From what we see in the materials passed to us, it’s still fairly early days for Obsidian, and it’s not quite feature-complete yet. The UI overlay appears to use very boxy, closely-packed icons that mirror the flatter designs of Windows Phone and Android over the skeuomorphism of iOS. Three buttons are persistent along the bottom of the screen (phone, messages, and people), which our source says are not analogs for hardware buttons that come later but are meant to be soft keys.

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1950′s NASCAR Racing Was The Best Racing, Because Names

Welcome to Sunday Matinee, where we highlight classic car reviews or other longer videos I find on YouTube. Kick back and enjoy this blast from the past.

One of the most common and overwrought criticisms of NASCAR from people who don’t really know the sport is that it’s all full of rednecks who are from the South and they’re all driving stupid American cars with pushrod V8s and that must mean something.

With drivers like Juan Pablo Montoya and Danica Patrick regularly doing well and millions being spent every year, however, it’s a little bit different from the old tropes. Where the old tropes weren’t wrong, however was the 1950s.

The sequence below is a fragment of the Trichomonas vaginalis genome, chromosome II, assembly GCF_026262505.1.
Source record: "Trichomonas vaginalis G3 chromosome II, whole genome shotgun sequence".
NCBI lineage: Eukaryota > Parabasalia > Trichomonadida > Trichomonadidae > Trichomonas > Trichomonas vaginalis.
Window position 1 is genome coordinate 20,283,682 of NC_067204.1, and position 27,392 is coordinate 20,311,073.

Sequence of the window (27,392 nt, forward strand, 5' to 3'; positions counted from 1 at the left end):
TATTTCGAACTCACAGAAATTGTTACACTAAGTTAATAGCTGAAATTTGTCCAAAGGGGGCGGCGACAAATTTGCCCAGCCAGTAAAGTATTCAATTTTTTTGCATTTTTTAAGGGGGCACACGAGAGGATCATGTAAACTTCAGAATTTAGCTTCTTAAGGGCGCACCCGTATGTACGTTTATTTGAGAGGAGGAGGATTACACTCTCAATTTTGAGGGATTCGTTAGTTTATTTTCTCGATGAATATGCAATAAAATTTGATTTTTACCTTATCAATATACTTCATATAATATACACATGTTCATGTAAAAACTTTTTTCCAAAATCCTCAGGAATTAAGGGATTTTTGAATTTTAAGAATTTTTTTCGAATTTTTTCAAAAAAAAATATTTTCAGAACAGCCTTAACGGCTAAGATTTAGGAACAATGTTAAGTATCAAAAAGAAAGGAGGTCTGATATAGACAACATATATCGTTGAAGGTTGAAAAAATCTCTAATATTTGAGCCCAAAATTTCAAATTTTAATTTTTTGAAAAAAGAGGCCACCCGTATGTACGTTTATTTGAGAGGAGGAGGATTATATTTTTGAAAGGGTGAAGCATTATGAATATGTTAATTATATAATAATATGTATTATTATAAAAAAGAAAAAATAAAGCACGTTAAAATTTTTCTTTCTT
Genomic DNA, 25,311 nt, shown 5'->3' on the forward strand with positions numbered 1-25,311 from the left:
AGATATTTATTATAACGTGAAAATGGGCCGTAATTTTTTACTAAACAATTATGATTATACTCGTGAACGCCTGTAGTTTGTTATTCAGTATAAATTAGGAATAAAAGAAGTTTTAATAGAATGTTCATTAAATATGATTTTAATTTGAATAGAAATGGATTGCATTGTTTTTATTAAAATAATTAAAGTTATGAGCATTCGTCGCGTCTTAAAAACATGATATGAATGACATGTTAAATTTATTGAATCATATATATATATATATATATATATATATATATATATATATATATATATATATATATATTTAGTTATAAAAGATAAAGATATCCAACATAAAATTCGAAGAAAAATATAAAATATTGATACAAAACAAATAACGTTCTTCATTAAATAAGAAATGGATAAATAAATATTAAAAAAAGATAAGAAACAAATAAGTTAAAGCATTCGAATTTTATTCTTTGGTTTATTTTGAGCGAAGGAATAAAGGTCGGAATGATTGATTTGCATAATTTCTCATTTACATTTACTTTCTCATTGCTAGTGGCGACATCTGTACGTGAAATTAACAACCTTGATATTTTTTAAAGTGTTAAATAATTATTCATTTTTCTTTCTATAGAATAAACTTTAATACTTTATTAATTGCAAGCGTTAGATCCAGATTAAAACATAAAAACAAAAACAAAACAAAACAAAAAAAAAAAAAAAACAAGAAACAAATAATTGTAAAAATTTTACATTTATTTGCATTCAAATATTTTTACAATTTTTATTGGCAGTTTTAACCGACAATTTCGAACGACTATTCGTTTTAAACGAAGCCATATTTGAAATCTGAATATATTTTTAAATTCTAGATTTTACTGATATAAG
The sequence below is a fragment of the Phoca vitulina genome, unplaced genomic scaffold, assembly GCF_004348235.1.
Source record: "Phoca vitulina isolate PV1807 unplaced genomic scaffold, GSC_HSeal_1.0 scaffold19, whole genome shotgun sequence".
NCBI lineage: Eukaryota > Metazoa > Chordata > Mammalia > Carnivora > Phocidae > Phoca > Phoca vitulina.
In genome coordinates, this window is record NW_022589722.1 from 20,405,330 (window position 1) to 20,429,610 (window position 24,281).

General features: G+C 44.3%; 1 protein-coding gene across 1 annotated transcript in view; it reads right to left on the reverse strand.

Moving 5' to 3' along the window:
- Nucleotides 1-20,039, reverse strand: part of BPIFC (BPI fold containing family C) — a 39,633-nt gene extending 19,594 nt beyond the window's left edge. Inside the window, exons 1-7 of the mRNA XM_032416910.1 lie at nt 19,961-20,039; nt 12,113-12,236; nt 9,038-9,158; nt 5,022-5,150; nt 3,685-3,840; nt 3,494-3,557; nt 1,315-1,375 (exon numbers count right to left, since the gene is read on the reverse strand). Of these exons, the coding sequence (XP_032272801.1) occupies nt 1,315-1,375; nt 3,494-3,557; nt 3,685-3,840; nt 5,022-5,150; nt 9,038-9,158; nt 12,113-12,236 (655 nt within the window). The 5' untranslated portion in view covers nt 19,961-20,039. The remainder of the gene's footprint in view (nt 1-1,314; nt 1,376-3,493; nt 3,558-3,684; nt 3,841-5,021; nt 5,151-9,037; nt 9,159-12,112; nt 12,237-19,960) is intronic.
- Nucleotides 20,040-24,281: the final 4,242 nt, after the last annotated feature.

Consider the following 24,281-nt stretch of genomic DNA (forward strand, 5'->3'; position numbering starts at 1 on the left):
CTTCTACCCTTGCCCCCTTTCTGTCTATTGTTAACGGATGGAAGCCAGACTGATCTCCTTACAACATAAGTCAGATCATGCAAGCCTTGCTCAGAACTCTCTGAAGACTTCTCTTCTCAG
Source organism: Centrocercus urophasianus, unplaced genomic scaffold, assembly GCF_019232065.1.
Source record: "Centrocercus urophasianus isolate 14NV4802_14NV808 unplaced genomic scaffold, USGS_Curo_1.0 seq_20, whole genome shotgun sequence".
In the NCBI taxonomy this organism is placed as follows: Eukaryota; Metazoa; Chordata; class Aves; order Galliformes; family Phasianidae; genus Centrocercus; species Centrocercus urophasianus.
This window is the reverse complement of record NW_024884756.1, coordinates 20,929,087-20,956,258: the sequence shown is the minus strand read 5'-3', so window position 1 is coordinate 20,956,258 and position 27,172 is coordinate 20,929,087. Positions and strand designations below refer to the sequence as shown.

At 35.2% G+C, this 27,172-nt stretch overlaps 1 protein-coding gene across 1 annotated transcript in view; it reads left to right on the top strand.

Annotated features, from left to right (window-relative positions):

At first you might think that the overlaid bluegrass music (of which I am a fan), or the dirt track, or the old pre-war Fords would make this seem like a NASCAR stereotype. You, my friend, would be wrong. The best and most stereotype-y part about this race are the drivers, and more specifically, the driver’s names. Here’s a sampling:

  • Fuzzy Clifton
  • Shorty York
  • Pee Wee Jones
  • Slim Rominger
  • Perk Brown
  • Spider Stultz
  • Toots Jenkins
  • Whitey Norman
  • Burley Myers
  • Peanut Brown

And, of course, Chicken Boggs. Yeah, a guy was actually called "Chicken."

Now normally I’d see all those aliases and think that this was some sort of Mafia gathering, and everyone was some sort of "made man." Considering the fact that most of these guys were probably bootleggers, though, you wouldn’t be far off.

Van Der Garde, Sutil Violate Supreme Rules Of Canadian Politeness

Van Der Garde, Sutil Violate Supreme Rules Of Canadian Politeness

The Canadian Grand Prix was a strange one this year. Not that anything particularly strange happened, because nothing strange happens in Canada, but it was different from most of the past few races there.